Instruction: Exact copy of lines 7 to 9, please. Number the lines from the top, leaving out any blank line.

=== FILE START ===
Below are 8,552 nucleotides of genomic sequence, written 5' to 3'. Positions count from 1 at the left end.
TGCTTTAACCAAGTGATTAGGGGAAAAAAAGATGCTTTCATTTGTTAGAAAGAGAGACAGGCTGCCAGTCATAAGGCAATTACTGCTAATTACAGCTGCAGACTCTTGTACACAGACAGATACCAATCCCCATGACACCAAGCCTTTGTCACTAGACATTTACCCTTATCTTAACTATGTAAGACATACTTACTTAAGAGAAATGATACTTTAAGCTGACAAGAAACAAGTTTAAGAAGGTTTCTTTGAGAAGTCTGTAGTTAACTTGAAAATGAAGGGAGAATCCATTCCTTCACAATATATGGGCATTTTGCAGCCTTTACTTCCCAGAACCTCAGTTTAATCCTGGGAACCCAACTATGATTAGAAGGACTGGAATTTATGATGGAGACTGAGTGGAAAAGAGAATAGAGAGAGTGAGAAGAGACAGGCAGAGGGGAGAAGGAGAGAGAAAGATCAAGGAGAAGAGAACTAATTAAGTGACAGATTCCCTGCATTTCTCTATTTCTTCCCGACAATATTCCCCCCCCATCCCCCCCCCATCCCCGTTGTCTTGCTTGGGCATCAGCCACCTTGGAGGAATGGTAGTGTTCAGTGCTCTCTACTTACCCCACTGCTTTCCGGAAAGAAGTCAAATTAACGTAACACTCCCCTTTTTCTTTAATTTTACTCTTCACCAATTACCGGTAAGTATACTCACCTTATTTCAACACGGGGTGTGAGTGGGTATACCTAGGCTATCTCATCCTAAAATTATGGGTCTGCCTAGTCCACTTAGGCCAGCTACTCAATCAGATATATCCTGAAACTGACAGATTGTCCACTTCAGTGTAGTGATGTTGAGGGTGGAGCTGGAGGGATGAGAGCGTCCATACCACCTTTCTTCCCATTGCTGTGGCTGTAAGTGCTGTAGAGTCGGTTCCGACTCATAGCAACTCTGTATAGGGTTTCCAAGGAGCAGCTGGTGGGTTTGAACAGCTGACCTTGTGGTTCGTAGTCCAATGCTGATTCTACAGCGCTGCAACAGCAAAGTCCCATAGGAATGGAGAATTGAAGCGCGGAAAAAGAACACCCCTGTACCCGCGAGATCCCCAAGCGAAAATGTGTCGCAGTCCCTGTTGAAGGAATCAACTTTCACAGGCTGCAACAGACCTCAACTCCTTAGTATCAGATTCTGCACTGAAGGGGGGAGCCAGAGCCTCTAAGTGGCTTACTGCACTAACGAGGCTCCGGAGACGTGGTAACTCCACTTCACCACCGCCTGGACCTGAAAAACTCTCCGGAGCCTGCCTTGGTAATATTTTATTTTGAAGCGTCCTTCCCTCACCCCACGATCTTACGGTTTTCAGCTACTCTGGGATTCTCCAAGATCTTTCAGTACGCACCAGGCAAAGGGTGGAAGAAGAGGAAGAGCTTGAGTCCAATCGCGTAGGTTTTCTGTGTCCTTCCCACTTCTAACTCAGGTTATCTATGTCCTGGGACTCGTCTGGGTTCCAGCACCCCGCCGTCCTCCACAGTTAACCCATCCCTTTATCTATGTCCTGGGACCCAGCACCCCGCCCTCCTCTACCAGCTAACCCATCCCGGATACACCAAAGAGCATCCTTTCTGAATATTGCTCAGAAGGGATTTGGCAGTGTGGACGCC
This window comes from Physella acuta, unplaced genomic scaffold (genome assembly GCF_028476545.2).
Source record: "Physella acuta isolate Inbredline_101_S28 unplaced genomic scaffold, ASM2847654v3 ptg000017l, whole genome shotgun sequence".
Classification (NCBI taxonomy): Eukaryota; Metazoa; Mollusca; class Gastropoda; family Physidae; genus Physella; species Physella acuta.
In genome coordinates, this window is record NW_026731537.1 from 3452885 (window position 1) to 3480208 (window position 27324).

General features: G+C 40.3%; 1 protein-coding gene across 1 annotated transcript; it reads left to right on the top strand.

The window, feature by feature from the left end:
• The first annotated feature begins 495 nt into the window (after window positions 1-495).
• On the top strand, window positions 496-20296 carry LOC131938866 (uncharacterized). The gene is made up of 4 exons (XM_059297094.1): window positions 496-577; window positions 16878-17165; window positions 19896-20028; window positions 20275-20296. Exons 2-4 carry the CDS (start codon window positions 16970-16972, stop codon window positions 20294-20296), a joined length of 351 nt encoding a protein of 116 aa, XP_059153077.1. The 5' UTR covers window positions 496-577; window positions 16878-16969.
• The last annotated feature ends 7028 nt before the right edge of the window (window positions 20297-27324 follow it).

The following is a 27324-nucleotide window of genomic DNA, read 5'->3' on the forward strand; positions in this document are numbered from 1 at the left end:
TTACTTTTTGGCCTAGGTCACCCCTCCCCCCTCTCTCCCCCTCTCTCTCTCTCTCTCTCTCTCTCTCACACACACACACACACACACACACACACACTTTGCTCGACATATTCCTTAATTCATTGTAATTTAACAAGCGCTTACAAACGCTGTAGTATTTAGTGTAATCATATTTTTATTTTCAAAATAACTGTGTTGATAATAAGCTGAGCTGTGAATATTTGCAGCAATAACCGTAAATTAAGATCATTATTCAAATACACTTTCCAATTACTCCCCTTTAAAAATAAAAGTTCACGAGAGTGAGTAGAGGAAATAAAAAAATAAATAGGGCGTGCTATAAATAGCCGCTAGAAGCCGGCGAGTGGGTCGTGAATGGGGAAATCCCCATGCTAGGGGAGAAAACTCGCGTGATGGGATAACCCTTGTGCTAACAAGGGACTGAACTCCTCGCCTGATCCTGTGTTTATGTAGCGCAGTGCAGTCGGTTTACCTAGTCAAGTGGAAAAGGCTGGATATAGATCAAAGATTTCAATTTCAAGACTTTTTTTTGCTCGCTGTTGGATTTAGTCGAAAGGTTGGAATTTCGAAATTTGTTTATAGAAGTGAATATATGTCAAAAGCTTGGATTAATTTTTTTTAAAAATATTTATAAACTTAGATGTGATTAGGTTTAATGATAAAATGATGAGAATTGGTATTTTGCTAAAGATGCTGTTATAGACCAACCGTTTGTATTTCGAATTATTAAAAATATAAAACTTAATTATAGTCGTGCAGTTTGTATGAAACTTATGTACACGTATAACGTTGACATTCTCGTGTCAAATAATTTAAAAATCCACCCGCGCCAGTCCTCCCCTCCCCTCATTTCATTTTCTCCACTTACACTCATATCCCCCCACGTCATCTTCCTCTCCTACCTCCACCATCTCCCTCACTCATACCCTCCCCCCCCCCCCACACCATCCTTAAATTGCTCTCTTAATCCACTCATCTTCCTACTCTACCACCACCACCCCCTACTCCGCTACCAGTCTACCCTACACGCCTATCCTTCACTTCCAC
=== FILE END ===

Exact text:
General features: G+C 40.3%; 1 protein-coding gene across 1 annotated transcript; it reads left to right on the top strand.

The window, feature by feature from the left end:
• The first annotated feature begins 495 nt into the window (after window positions 1-495).